TODAY Money expert David Bach, author of a new book "Debt Free for Life," joined us for a live Web chat Wednesday morning after the show's Money 911 segment.
David also talked about his Debt Free Challenge. For more information, click here.
Here are two of his answers to questions from the live chat. See below for the full Q&A and video of the Money 911 segment.
Question from Lisa Lybarger:
I received an inheritance with enough to pay for both of my girls' college education. One daughter will go to school in five years; the other in 9 years. Stocks are too risky; bonds aren't paying. Where do you recommend I invest this money to be certain I still have it in 5 years?!
Lisa, that is a great question. To get a decent rate that is guaranteed for five years right now is tough.
You could buy a government bond, a CD, a municipal bond or a zero coupon muni bond. In either case you could buy a five years bond. And be guaranteed the money will come back to you with interest. The problem is you are only going to earn about 2.25 to 3.5 percent.
If you want it guaranteed, I would personally split the money right now between a one-year CD and a two-year CD. I think rates are going up, and that rates will go higher by the end of the year.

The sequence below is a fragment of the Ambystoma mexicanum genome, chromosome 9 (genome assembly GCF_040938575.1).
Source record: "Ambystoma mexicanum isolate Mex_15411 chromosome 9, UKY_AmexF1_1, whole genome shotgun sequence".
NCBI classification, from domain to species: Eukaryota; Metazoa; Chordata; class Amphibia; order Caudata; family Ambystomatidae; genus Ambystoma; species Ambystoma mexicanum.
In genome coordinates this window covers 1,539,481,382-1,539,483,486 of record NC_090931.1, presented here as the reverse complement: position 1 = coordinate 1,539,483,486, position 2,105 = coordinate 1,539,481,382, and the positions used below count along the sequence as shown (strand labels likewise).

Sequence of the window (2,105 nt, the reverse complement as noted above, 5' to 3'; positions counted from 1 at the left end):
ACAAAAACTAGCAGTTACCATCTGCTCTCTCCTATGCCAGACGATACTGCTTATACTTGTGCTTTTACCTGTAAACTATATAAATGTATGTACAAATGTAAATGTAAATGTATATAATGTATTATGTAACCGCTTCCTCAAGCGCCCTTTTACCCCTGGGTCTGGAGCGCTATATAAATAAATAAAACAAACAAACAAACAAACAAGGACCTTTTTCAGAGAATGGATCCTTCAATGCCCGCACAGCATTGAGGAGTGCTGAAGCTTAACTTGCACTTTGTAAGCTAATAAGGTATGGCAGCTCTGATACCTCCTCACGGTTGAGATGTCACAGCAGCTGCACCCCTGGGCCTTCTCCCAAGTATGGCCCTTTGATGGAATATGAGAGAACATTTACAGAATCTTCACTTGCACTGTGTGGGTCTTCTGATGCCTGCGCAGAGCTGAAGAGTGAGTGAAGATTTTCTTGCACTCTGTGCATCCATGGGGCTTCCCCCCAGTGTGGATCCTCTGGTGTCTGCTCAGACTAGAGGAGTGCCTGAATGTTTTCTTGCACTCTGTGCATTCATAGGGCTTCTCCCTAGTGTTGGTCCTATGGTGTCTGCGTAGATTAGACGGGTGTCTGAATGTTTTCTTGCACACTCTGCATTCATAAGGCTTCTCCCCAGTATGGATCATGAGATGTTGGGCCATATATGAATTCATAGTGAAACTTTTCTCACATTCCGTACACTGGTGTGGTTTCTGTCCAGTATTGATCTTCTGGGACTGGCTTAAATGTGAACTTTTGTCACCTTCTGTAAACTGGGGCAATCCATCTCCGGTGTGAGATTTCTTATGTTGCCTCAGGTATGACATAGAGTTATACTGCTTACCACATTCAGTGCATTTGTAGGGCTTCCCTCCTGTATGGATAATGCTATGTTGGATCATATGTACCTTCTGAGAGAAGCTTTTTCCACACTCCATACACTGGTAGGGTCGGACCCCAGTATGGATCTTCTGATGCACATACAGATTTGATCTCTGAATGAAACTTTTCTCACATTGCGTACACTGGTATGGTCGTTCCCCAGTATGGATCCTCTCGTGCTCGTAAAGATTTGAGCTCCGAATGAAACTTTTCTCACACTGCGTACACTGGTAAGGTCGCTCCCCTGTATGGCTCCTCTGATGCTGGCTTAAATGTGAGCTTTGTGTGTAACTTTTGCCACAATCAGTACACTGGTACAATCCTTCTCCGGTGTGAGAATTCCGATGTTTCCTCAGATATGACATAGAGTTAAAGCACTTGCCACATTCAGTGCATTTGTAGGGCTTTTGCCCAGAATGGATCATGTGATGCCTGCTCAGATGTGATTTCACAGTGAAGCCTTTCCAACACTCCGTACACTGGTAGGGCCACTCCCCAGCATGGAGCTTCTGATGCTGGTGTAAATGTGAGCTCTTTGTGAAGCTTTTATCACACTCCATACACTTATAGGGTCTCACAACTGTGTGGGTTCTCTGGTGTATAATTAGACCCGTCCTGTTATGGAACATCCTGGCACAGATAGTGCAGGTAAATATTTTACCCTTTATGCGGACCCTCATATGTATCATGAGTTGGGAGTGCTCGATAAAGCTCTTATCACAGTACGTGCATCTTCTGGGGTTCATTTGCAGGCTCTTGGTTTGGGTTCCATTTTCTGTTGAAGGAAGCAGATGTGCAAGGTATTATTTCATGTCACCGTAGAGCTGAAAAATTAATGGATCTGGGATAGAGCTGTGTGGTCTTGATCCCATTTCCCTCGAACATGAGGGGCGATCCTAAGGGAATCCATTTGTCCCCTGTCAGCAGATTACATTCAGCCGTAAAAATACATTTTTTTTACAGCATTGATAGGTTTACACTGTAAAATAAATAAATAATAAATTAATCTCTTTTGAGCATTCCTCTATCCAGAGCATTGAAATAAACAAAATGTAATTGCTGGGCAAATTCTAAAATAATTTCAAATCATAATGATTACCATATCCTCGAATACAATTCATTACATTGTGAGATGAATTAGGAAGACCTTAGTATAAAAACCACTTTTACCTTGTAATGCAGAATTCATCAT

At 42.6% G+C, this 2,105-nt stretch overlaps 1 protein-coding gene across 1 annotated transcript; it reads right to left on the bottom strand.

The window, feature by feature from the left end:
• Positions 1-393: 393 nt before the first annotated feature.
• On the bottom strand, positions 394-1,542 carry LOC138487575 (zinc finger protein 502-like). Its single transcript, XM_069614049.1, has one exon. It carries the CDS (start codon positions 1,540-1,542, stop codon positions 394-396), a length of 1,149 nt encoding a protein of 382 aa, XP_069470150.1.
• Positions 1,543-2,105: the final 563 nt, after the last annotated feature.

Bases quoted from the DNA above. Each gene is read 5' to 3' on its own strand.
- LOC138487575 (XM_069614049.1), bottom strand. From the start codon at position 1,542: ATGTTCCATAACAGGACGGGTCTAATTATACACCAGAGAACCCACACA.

Your other option is to invest in a 529 plan and pick an asset allocation that comes due in five years. It won't be guaranteed, however, because it will invest in stocks, bonds, etc.
I personally think a balanced account over the next five years will do well. I think market is going higher over the next five years.
Question from Scott:
I'm 27, have a steady well paying job and was wondering what the benefits are of a traditional vs. a Roth 401k ... which should I be contributing to more when I'm younger and should that mix change as I get older?
Scott, I love tax deductions ... and a traditional versus a ROTH 401k plan gives you that. With a ROTH IRA you will be putting after tax dollars in the plan. Still, with that said, if I were 27 today I would suck it up and use a ROTH 401k plan because all of the money will grow tax-free and come out tax-free. For most people I suggest splitting it. Put 50 percent in a traditional 401k plan and 50 percent in a Roth IRA plan. Then you have both options.
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Watch this week's Money 911 segment:
TODAY's financial editor Jean Chatzky, David Bach, creator of FinishRich.com, and CNBC's personal finance correspondent Sharon Epperson answer viewers' questions about retirement benefits and more.